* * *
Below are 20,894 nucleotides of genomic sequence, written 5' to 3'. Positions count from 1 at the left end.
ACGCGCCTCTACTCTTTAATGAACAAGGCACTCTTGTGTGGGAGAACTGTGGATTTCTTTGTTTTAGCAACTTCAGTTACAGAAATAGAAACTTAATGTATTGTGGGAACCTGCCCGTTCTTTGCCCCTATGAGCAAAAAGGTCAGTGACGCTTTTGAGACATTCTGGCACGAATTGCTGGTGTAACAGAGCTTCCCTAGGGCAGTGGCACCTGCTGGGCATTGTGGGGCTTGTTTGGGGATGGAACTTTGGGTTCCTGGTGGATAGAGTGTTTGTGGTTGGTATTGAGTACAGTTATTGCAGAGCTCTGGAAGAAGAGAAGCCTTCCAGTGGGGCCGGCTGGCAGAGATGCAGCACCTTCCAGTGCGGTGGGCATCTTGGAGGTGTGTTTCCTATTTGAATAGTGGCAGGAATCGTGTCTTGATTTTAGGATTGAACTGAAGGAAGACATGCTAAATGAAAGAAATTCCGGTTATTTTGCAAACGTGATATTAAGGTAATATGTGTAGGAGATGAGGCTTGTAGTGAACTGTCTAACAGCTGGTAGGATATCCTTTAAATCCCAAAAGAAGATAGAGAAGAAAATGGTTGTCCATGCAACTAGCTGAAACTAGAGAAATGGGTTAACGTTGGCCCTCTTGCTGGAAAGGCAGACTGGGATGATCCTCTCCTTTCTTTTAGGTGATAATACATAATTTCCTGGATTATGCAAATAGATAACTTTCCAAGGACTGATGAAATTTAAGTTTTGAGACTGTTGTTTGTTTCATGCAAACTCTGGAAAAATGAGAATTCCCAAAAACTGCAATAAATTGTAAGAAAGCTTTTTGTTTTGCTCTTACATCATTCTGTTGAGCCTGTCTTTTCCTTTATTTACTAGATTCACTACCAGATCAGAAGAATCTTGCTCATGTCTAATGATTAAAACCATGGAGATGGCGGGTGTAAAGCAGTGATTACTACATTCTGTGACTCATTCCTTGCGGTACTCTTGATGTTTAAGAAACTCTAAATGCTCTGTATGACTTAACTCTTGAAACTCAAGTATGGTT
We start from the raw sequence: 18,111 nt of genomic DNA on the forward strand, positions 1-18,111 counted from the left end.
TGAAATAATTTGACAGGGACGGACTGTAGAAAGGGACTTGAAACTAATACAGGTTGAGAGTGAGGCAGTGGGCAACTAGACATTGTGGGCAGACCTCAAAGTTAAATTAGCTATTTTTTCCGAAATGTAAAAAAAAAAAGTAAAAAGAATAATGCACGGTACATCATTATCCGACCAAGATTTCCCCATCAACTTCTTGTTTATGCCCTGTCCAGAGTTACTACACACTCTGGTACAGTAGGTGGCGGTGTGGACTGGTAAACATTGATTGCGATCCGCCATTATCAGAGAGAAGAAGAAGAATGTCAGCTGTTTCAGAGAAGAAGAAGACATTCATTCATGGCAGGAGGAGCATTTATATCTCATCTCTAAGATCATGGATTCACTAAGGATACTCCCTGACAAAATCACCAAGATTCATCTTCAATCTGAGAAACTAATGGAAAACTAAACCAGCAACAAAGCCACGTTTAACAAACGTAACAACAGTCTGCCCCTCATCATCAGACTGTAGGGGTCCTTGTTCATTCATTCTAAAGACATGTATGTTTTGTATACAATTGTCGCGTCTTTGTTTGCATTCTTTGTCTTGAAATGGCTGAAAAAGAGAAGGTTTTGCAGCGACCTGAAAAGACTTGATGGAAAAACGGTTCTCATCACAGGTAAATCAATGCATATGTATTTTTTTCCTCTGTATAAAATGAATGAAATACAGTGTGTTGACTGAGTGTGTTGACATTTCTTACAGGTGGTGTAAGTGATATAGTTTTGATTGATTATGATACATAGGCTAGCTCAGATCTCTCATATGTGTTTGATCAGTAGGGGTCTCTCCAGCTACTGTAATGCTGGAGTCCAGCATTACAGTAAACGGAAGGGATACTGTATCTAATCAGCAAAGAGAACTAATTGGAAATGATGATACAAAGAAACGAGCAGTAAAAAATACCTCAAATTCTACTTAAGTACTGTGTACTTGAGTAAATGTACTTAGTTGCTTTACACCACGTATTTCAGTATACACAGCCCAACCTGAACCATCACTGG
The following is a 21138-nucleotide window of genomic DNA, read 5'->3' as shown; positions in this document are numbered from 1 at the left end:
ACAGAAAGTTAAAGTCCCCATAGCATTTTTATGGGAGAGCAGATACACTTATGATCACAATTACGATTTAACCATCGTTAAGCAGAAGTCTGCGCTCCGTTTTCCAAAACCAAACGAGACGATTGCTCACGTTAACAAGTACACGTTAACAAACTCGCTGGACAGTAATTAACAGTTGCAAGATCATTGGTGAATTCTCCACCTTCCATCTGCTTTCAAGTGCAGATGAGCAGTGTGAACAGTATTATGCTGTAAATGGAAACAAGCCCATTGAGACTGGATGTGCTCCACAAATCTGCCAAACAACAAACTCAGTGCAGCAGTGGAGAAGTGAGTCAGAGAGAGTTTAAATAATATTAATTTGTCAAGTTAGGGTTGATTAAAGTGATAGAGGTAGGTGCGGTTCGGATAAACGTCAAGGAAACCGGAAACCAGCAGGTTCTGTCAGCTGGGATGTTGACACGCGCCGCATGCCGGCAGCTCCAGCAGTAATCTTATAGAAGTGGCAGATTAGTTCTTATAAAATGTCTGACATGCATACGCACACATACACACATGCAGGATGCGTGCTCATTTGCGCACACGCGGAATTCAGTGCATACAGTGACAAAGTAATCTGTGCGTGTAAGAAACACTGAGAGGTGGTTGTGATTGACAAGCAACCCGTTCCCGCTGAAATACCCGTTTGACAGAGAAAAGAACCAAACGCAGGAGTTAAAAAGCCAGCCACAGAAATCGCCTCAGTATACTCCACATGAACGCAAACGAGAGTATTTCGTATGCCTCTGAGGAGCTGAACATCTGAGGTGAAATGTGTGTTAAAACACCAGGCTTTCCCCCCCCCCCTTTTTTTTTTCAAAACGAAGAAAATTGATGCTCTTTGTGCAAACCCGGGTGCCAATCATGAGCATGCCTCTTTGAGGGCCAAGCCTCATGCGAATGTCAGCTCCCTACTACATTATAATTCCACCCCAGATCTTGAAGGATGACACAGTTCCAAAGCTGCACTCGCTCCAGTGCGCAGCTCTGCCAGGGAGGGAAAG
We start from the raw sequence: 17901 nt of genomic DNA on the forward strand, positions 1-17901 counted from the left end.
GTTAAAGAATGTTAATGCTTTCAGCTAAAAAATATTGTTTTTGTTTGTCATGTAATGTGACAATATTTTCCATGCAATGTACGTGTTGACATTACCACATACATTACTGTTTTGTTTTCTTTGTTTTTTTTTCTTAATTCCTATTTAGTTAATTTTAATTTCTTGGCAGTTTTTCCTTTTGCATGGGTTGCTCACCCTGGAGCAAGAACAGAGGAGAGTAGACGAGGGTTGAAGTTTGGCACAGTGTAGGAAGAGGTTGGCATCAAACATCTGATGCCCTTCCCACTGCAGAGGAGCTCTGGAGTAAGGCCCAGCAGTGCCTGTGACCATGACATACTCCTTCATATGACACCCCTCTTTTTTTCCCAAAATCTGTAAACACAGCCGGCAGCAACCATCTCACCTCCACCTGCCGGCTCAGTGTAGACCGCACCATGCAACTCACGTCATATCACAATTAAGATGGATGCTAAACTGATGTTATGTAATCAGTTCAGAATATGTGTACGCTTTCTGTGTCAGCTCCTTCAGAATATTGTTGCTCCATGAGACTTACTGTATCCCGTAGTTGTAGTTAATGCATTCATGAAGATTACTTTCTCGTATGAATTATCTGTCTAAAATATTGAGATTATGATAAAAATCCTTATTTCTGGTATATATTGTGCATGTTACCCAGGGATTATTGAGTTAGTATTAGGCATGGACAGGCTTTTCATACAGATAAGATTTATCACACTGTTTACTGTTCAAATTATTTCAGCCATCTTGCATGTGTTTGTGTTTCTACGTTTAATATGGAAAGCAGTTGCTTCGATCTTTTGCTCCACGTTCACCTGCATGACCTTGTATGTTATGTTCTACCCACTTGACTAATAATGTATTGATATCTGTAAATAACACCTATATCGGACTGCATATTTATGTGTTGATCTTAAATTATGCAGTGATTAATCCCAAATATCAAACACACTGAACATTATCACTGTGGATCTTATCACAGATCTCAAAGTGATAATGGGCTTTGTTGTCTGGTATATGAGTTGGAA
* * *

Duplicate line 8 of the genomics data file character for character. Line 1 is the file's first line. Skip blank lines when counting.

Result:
GTTAAAGAATGTTAATGCTTTCAGCTAAAAAATATTGTTTTTGTTTGTCATGTAATGTGACAATATTTTCCATGCAATGTACGTGTTGACATTACCACATACATTACTGTTTTGTTTTCTTTGTTTTTTTTTCTTAATTCCTATTTAGTTAATTTTAATTTCTTGGCAGTTTTTCCTTTTGCATGGGTTGCTCACCCTGGAGCAAGAACAGAGGAGAGTAGACGAGGGTTGAAGTTTGGCACAGTGTAGGAAGAGGTTGGCATCAAACATCTGATGCCCTTCCCACTGCAGAGGAGCTCTGGAGTAAGGCCCAGCAGTGCCTGTGACCATGACATACTCCTTCATATGACACCCCTCTTTTTTTCCCAAAATCTGTAAACACAGCCGGCAGCAACCATCTCACCTCCACCTGCCGGCTCAGTGTAGACCGCACCATGCAACTCACGTCATATCACAATTAAGATGGATGCTAAACTGATGTTATGTAATCAGTTCAGAATATGTGTACGCTTTCTGTGTCAGCTCCTTCAGAATATTGTTGCTCCATGAGACTTACTGTATCCCGTAGTTGTAGTTAATGCATTCATGAAGATTACTTTCTCGTATGAATTATCTGTCTAAAATATTGAGATTATGATAAAAATCCTTATTTCTGGTATATATTGTGCATGTTACCCAGGGATTATTGAGTTAGTATTAGGCATGGACAGGCTTTTCATACAGATAAGATTTATCACACTGTTTACTGTTCAAATTATTTCAGCCATCTTGCATGTGTTTGTGTTTCTACGTTTAATATGGAAAGCAGTTGCTTCGATCTTTTGCTCCACGTTCACCTGCATGACCTTGTATGTTATGTTCTACCCACTTGACTAATAATGTATTGATATCTGTAAATAACACCTATATCGGACTGCATATTTATGTGTTGATCTTAAATTATGCAGTGATTAATCCCAAATATCAAACACACTGAACATTATCACTGTGGATCTTATCACAGATCTCAAAGTGATAATGGGCTTTGTTGTCTGGTATATGAGTTGGAA